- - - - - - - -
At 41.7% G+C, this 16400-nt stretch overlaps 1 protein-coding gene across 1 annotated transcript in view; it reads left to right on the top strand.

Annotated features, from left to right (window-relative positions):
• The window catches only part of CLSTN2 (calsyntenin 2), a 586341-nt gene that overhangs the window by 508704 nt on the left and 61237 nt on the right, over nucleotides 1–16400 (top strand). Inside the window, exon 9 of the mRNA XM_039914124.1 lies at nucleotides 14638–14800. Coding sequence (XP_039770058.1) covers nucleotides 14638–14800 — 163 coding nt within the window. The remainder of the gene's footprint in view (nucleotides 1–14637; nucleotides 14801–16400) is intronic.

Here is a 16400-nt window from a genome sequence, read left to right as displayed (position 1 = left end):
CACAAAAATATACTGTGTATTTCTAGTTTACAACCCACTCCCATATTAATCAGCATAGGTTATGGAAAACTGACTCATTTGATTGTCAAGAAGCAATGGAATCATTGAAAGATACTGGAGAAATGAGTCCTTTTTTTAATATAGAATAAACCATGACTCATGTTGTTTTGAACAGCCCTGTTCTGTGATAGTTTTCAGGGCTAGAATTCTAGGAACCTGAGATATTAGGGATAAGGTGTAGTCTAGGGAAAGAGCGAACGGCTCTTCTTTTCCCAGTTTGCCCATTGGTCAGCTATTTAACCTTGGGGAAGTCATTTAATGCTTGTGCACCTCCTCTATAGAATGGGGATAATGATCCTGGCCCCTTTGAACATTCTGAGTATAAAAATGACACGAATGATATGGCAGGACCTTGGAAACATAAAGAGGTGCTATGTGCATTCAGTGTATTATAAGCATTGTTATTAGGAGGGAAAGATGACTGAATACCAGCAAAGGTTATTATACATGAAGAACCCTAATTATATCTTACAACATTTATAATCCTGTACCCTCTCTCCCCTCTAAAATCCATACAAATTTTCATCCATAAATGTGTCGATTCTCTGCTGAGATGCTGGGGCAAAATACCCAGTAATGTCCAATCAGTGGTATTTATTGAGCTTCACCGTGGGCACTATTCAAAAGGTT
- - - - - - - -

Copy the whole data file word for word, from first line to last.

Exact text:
At 41.7% G+C, this 16400-nt stretch overlaps 1 protein-coding gene across 1 annotated transcript in view; it reads left to right on the top strand.

Annotated features, from left to right (window-relative positions):
• The window catches only part of CLSTN2 (calsyntenin 2), a 586341-nt gene that overhangs the window by 508704 nt on the left and 61237 nt on the right, over nucleotides 1–16400 (top strand). Inside the window, exon 9 of the mRNA XM_039914124.1 lies at nucleotides 14638–14800. Coding sequence (XP_039770058.1) covers nucleotides 14638–14800 — 163 coding nt within the window. The remainder of the gene's footprint in view (nucleotides 1–14637; nucleotides 14801–16400) is intronic.

Here is a 16400-nt window from a genome sequence, read left to right as displayed (position 1 = left end):
CACAAAAATATACTGTGTATTTCTAGTTTACAACCCACTCCCATATTAATCAGCATAGGTTATGGAAAACTGACTCATTTGATTGTCAAGAAGCAATGGAATCATTGAAAGATACTGGAGAAATGAGTCCTTTTTTTAATATAGAATAAACCATGACTCATGTTGTTTTGAACAGCCCTGTTCTGTGATAGTTTTCAGGGCTAGAATTCTAGGAACCTGAGATATTAGGGATAAGGTGTAGTCTAGGGAAAGAGCGAACGGCTCTTCTTTTCCCAGTTTGCCCATTGGTCAGCTATTTAACCTTGGGGAAGTCATTTAATGCTTGTGCACCTCCTCTATAGAATGGGGATAATGATCCTGGCCCCTTTGAACATTCTGAGTATAAAAATGACACGAATGATATGGCAGGACCTTGGAAACATAAAGAGGTGCTATGTGCATTCAGTGTATTATAAGCATTGTTATTAGGAGGGAAAGATGACTGAATACCAGCAAAGGTTATTATACATGAAGAACCCTAATTATATCTTACAACATTTATAATCCTGTACCCTCTCTCCCCTCTAAAATCCATACAAATTTTCATCCATAAATGTGTCGATTCTCTGCTGAGATGCTGGGGCAAAATACCCAGTAATGTCCAATCAGTGGTATTTATTGAGCTTCACCGTGGGCACTATTCAAAAGGTT